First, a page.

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Bug of the Week is written by "The Bug Guy," Michael J. Raupp, Professor of Entomology at the University of Maryland.

Aphids serve a tasty autumn treat: White pine aphid, Cinara strobi


An exceptionally long beak at the front of its head allows the white pine aphid to tap into carbohydrate rich phloem.


Dark wet patches of honeydew on a sidewalk mark the spot where white pine aphids feed on branches above.

There is nothing like an outing on a glorious autumn afternoon to lift the spirits amidst Mother Nature’s brilliant display of fall colors. While deciduous trees like maples, tupelos, and sweet gums revel in their harlequin colors, stately pines provide a deep green backdrop for their showy cousins. While jogging beneath a row of white pines, I was surprised by swarms of awesome stingers, yellow jackets, bald faced hornets, European hornets, and paper wasps amassing on a sidewalk and patrolling branches overhanging the sidewalk. Was this some aberrant flash mob of the fierce hymenoptera? A closer look downward revealed dark wet patches of pavement beneath the pines. A closer look upward at the pine revealed thousands of white pine aphids lining the branches, and as I stood beneath the tree a sticky shower of honeydew rained down on me.


A closer look at a sidewalk soirée reveals hungry yellow jackets tasting the sidewalk with busy antennae and lapping up sweet honeydew with their long tongues.

Foliage and branches coated with honeydew will soon be blackened by the growth of sooty mold.

Autumn is a time of high activity in many species of aphids as trees transport nutrients in their vascular tissues. Carbohydrates move from photosynthetic factories in leaves and needles through vascular plumbing called phloem, to nourish roots and other living tissues in the tree. Many sucking insects, including aphids, evolved sucking mouthparts to access the nutrients carried in phloem. Both adult aphids and their immature stage, called nymphs, insert stout beaks into the plant’s phloem. The beak encloses a tube connected to a miniature pump in the aphid’s head. The pump passes food along to the digestive system of the aphid where nutrients are extracted and used for growth and development. However, phloem sap is relatively poor in nitrogen but high in carbohydrates. To obtain enough nitrogen for growth and development, large volumes of plant sap must be imbibed. Excess residue of this extraction process is excreted by the aphid as sweet sticky liquid called honeydew. Honeydew coats branches and needles and provides a substrate for the growth of a non-pathogenic fungus called sooty mold that blackens plant parts on which it falls. Honeydew also accumulates on sidewalks and vehicles, creating a wet sticky mess.


A steady shower of honeydew rains from the rear ends of thousands of white pine aphids as they suck sweet sap from branches of an unfortunate pine while yellow jackets zoom about.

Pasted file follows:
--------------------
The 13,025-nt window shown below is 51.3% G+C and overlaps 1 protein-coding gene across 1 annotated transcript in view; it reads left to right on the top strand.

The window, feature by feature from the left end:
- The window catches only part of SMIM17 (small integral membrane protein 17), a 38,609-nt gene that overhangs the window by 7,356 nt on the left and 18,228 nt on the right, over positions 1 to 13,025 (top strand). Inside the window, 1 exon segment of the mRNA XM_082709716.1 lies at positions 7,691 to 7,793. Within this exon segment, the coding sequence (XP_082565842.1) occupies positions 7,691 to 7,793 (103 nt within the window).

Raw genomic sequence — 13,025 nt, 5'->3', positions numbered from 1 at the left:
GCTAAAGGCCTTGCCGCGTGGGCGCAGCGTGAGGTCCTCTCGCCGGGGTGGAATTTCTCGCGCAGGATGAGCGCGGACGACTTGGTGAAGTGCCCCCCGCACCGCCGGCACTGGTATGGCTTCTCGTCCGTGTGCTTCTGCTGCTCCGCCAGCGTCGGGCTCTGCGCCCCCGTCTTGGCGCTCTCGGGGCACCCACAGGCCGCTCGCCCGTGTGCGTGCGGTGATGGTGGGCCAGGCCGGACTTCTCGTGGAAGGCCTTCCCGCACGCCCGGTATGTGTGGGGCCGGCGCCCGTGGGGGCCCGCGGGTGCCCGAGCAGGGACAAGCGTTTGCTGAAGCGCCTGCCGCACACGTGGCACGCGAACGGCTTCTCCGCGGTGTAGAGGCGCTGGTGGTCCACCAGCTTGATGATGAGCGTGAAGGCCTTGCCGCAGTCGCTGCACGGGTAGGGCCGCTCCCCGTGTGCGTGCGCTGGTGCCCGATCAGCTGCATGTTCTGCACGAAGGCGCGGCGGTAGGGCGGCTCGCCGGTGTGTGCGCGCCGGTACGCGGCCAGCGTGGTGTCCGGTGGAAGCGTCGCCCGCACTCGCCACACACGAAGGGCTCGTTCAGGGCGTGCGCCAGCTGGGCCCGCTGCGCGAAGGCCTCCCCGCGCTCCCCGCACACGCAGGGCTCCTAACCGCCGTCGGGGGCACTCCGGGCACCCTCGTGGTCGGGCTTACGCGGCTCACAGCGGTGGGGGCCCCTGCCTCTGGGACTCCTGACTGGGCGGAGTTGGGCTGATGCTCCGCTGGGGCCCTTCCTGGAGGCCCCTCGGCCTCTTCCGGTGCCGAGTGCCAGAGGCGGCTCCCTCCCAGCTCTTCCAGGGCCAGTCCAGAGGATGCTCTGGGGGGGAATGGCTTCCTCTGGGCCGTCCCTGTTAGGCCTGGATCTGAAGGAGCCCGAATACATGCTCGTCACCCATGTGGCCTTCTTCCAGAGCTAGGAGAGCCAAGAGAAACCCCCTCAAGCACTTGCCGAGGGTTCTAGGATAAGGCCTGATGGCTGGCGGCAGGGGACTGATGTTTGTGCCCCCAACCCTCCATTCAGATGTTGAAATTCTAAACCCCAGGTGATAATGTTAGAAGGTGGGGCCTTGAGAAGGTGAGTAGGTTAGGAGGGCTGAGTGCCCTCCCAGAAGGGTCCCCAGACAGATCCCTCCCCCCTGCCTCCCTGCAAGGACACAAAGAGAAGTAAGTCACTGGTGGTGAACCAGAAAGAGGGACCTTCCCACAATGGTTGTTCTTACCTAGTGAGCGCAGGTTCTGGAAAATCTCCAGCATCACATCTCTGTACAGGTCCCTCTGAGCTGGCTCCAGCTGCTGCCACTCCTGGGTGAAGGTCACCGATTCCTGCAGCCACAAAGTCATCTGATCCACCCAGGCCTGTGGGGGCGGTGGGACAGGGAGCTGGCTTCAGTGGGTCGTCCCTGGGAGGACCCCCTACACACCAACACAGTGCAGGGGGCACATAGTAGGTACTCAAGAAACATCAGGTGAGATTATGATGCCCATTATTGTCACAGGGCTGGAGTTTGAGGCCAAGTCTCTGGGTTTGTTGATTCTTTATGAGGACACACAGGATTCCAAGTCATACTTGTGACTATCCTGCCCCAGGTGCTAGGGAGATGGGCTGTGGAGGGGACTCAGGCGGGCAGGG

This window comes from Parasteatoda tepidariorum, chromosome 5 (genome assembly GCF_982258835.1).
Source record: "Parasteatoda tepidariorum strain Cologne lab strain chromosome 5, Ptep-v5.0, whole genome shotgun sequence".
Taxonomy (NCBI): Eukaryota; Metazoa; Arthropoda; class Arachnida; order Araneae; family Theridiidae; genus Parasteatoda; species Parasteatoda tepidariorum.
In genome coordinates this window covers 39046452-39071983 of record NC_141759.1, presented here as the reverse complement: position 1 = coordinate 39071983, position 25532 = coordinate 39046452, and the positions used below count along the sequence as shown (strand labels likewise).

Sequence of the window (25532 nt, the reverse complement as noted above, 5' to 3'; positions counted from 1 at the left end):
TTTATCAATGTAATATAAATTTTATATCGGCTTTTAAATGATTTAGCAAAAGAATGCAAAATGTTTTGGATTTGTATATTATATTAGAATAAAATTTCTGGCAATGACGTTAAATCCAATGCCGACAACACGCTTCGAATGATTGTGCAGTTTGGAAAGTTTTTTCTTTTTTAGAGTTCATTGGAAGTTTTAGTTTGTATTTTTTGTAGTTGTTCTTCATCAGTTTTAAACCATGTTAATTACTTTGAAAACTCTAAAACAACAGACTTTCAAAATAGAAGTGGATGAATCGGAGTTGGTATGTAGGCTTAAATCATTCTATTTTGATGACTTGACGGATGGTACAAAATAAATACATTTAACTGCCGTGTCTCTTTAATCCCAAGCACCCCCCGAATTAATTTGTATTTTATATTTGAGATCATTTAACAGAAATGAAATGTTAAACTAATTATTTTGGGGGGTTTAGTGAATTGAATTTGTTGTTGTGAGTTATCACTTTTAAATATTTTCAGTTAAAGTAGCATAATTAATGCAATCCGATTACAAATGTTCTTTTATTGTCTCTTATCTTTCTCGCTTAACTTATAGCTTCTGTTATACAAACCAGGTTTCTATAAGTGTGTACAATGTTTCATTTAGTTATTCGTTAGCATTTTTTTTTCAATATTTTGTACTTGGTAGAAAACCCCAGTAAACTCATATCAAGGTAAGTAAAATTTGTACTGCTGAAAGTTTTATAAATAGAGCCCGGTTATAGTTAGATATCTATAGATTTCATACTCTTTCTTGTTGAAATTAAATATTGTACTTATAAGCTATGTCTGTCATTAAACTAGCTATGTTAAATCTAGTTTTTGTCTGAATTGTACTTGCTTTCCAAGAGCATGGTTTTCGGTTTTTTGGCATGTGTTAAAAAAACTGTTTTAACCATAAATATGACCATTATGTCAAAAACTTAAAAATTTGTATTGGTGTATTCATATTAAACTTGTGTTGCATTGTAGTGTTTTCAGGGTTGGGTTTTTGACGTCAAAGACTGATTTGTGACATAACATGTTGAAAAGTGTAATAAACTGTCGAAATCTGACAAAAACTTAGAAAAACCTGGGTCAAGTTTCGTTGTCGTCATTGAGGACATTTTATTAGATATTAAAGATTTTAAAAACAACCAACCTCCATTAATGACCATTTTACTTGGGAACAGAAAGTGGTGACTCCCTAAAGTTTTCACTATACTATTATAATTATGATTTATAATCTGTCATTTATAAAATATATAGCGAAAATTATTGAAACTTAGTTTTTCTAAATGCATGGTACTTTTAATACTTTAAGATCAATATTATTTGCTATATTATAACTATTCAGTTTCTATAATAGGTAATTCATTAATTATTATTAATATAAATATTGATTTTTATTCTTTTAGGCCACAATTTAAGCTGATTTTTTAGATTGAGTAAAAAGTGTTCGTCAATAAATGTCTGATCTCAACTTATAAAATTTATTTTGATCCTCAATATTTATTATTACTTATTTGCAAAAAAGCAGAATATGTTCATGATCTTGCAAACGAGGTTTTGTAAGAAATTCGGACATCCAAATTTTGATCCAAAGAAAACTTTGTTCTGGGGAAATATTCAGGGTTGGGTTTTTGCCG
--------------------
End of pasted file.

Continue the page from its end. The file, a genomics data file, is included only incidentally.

Amidst my honeydew shower, I pondered how populations of white pine aphids exploded seemingly overnight. I had passed beneath these very same trees just a few weeks ago and did not notice hordes of aphids.  Here’s the secret. Many species of aphids engage in a type of asexual reproduction known as parthenogenesis, meaning that the population contains only females and no males. No wasting time on guys. That’s right, just grandma, mom, and the granddaughters giving birth to more daughters by the hundreds. When it comes to parthenogenetic aphids, there’s a sucker born every minute.

Another fact of life contributing to explosions of aphids is their ability to eschew the usual insect-like business of laying eggs. At certain times of the year, many species of aphids dispense with the egg stage and, like humans, give live birth to their babes. This blessed event takes only a few minutes but appears to be fraught with significant drama. Birthing aphids do lots of posturing and pushing. Fortunately, aphids have sucking mouthparts, so the loud vocalizations that accompany human births are conspicuously absent, hence the silence of the aphids. To further accelerate the process of filling the world with their kind, female aphids carry embryos of their grandchildren within their bodies even before they are born. This greatly compresses the generation time for aphids and is part of the reason aphid populations rapidly grow from a few to thousands.


At 32 times normal speed, this live birth of an aphid takes less than half a minute. Birth in aphids is breech. And, is that a midwife or simply a bystander who came to watch?


White pine aphids will survive wicked winter as eggs lining the needles of white pine.

Burgeoning populations of white pine aphids are about to come to a screeching halt with the approach of winter and cold weather. To survive this inimical season, parthenogenesis will be replaced with the more traditional mode of sexual reproduction. Female aphids will give birth to winged sons and daughters that will mate with others of their kind. Live birth, the hallmark of aphids in the growing season, will be replaced by the production of eggs by inseminated females. In a few weeks, pine needles will be festooned with rows of beautiful ebony eggs capable of surviving winter’s chill. White pine aphids are quite host specific and if you have a chance to pass by a white pine in the next week or so, look up and look down for white pine aphids, their honeydew, and associates they attract.



“Managing Insects and Mites on Woody Plants: An IPM approach” by J. A. Davidson and M. J. Raupp, and “Insects that Feed on Trees and Shrubs” by W. T. Johnson and H. H. Lyon, were used as references for this episode.